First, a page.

Investigating the potential of avenanthramides on glycemic control – a novel marketable attribute for Manitoban oats

Posted on 04.03.2019 | Last Modified 04.04.2022
Lead Researcher (PI): Joseph Sijo
Institution: Agriculture & Agri-Food Canada
Total WGRF Funding: $23,870
Co-Funders: MAFRD-Agri-Food Research & Development Initiative
Start Date: 2018
Project Length: 2 Years

To evaluate the effect of oat processing on bi-accessibility of oat avenanthramides (AV), establish the role of oat AV in modulating postprandial blood glucose response using a pilot acute human feeding trial, and determine the molecular mechanism through which AV exert its anti-glycemic properties.

Project Summary:

In the current project, we explored the effects of avenanthramides (AV), a unique polyphenol present in oats on glucose release and transport using well established molecular biochemistry tools. Secondly, we investigated the effect of different processing techniques on the bio-accessibility of AV. After the initial studies and screening, we examined the effects of varying levels of AV on post-prandial glycemic response in humans using an acute human feeding study.

In this study we used Xenopus laevis oocytes expressing GLUT2 or SGLT1and human Caco-2 cells models to investigate the effect of oat avenanthramides on human intestinal glucose transporters. The presence of avenanthramide reduced the glucose uptake in a dose-dependent manner in Caco-2 cells. Glucose uptake in oocytes injected to express either GLUT2 or SGLT1 was nullified by oat avenanthramide. There was no significant difference between the inhibition potencies of avenanthramide C and B. Overall, our results suggest that avenanthramides may contribute to the antidiabetic properties of oat. The outcomes from this part of the study have been written up as a manuscript and submitted to journal “Frontiers in Nutrition” for publication, which is under review.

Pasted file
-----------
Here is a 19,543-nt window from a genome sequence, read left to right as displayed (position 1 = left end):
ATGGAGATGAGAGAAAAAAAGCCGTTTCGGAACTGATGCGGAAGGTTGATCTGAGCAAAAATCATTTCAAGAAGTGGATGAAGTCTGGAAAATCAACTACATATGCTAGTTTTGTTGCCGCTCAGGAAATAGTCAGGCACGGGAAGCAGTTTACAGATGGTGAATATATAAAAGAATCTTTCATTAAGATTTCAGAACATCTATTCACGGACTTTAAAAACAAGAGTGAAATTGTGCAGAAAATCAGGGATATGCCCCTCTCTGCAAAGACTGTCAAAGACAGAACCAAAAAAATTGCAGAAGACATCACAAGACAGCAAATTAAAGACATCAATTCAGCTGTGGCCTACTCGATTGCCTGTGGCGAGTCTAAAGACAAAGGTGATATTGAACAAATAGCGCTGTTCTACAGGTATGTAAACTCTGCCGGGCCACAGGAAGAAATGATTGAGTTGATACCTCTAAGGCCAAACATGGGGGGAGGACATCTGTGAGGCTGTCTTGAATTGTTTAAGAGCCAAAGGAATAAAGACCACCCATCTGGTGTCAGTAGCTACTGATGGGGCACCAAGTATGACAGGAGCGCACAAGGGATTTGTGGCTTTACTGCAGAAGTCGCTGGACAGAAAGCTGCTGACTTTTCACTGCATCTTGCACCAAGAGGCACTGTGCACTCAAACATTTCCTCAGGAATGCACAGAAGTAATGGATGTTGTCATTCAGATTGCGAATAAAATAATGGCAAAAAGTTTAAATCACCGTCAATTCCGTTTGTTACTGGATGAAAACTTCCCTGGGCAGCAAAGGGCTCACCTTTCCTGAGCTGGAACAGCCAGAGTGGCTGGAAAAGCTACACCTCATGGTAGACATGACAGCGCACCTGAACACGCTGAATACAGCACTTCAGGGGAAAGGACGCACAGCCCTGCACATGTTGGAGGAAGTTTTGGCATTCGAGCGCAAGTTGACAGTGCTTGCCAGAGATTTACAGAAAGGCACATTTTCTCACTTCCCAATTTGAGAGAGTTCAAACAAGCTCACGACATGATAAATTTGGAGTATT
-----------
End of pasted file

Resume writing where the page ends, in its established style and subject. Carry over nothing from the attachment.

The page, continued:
During this period, a sensitive UPLC based method to profile the polyphenols in oats has been developed. The quantification of the polyphenol bio-availability after each processing step was measured.

For the evaluation of AV in Canadian oats, we received oat cultivars from breeder Dr. Jennifer Mitchel Fetch, AAFC Brandon Research and Development Centre grown under different environmental conditions to obtain various levels of AVs. Oat materials received were dehulled, milled and phenolics were extracted and analyzed using UPLC.

A human feeding study evaluating the effects of AV on post-prandial glucose response was conducted.  It was an acute double-blind cross-over design, took place at Richardson Centre for Functional Food and Nutraceuticals (RCFFN) in University of Manitoba, Winnipeg, Canada. This trial followed the standard of Good Clinical Practice (GCP) and all local and national guidelines.

Participants participated in 2 acute sessions over 2 weeks. Participants were randomized to one of the two groups:

  • Consume oatmeal contains high avenanthramides (treatment A) at their first study visit, then consume oatmeal contains low avenanthramides (treatment B) at their second study visit.

The study outcomes showed that there was no significant difference on the glycemic response curve between the high and low AV oat varieties. This could be due to the level of AV present naturally in oats may not be enough to impart a physiological change or it could be due to the presence of beta-glucan, which could be inhibiting the bio-accessibility of phenolics in the GI tract.